On Friday, April 8, 2016, Arch Coal filed a suit against the U.S. Department of Labor for issues related to black lung benefits and the Patriot Coal bankruptcy. The complaint is embedded and downloadable below or by clicking here.
The issues have arisen due to a series of corporate mergers and spinoffs in the coal industry that resulted in miners who worked for Arch Coal subsidiaries being covered by Patriot Coal’s black lung self-insurance. Because Patriot Coal’s bankruptcy was finalized in October of 2015, the Department of Labor is now seeking to hold Arch Coal (or its insurance providers) responsible for the cost of these benefits. (For the Department of Labor’s Black Lung Bulletin on this issue, see here.) The alternative is that the benefits would be the responsibility of a former company that the miner worked for or if no solvent companies can be located, the Department of Labor’s Black Lung Disability Trust Fund—and because the Trust Fund is ultimately the responsibility of the federal government, U.S. taxpayers could in the end be left holding the bag.
Arch Coal alleges that the Department of Labor’s action in these former Patriot Coal cases could cost Arch Coal $10 million and violates the agency’s authority. Details of its argument can be found in the 26-page complaint.
This is a complex case—especially considering that Arch Coal itself filed for bankruptcy in January 2016—and I haven’t taken the time to think through all of the related issues to form a complete opinion of how this should come out in the end.
My initial reaction though is that Arch Coal will have a difficult time proving that the U.S. District Court for the District of Columbia should consider the case at this stage without allowing the Department of Labor to first consider Arch Coal’s arguments through the agency’s typical process for determining what company will be named as the “responsible operator” that would be liable for benefits if the claim is approved.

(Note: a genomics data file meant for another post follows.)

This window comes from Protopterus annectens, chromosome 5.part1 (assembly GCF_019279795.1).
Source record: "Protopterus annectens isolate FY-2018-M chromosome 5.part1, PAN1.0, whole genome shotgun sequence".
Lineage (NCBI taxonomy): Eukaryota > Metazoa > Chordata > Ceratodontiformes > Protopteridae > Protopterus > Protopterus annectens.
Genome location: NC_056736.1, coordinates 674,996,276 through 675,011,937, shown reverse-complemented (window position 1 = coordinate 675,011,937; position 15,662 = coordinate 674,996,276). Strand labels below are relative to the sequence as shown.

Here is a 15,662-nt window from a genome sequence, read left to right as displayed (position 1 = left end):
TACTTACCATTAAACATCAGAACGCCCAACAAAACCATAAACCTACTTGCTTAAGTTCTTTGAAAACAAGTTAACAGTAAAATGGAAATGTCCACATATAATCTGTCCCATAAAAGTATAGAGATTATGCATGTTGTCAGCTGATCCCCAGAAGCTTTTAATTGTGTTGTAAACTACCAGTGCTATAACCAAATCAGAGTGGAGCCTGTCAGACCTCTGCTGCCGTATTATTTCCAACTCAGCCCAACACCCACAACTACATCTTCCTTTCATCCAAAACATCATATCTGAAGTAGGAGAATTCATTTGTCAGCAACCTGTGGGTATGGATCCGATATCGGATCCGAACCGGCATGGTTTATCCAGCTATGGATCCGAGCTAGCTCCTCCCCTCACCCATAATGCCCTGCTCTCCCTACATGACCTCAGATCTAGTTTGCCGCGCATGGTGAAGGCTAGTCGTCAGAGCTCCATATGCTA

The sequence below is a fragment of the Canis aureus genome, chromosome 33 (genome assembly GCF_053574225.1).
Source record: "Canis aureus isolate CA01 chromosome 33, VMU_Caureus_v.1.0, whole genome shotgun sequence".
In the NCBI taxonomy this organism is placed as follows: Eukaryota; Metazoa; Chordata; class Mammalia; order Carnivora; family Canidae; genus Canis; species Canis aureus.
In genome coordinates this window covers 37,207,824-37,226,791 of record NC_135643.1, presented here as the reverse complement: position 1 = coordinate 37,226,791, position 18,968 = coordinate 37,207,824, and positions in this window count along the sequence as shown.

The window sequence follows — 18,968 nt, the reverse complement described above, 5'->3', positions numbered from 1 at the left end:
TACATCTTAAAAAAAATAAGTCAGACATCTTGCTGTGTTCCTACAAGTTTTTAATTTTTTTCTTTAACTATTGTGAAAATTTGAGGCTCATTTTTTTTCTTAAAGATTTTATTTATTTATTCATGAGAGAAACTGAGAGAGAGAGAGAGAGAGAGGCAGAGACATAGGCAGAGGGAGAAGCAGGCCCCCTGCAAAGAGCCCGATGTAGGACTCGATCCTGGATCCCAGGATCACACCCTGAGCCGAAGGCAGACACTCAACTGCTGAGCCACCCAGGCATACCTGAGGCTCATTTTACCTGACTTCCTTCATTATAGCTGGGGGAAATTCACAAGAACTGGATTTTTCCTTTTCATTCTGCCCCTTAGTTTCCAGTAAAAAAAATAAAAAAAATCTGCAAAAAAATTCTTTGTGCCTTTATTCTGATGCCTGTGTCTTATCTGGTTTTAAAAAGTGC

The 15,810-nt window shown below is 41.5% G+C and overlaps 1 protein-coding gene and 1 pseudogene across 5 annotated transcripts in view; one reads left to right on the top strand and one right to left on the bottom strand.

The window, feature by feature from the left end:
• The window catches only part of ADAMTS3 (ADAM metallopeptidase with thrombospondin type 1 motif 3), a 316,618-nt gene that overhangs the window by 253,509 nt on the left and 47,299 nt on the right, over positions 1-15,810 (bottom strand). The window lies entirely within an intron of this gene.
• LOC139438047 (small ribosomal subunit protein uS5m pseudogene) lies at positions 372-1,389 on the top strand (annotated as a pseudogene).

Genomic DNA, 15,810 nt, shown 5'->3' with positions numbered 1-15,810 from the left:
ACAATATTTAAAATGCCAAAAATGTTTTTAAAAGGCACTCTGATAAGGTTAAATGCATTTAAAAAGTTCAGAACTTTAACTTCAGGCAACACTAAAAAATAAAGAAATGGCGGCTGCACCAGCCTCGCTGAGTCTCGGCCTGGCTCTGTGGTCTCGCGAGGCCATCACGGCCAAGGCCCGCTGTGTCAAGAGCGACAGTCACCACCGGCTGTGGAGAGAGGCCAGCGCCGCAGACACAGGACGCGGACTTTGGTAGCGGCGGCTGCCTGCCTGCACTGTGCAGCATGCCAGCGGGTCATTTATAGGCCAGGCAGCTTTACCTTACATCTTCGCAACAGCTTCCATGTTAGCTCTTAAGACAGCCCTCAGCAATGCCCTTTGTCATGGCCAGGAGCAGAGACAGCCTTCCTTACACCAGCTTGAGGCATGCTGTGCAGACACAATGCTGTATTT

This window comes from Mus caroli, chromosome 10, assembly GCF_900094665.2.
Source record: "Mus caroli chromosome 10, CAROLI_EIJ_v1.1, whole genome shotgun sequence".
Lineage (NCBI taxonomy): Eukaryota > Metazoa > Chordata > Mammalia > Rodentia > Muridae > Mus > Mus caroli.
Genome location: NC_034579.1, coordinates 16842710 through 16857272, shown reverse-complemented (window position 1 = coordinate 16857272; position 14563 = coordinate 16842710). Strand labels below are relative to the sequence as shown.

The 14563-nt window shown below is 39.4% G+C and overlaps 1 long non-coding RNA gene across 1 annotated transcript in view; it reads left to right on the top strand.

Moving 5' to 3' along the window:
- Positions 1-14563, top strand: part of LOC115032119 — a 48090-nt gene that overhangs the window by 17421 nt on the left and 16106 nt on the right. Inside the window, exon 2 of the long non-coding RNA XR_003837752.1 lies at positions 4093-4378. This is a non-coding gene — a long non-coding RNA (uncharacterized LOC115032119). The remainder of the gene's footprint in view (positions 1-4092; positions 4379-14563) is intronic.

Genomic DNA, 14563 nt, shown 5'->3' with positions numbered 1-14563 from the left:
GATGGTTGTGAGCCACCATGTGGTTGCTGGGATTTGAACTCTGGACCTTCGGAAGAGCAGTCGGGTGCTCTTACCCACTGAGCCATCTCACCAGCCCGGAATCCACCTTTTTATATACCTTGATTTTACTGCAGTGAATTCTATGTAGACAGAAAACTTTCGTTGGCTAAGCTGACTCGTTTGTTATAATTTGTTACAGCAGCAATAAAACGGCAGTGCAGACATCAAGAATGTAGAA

In the end, this issue should not directly affect coal miners and their families—the question of who pays is a distinct consideration from whether the claimant is entitled to benefits. However, as bankruptcies in the coal industry spread (Peabody Energy filed bankruptcy earlier today), this case could have indirect impacts. For example, when multiple responsible operators need to be named by the Department of Labor in a case, claimants often have multiple companies that they have to deal with in the early stages of a case, resulting in additional difficulties and delays. Further, as Trust Fund liability grows, this raises another set of thorny issues about who should bear the costs of black lung disease when coal companies go bankrupt.
For additional coverage, see this post from Courthouse News Service.
The complaint in Arch Coal, Inc. v. Perez, No. 16-cv-00669 (D.D.C.) is embedded below.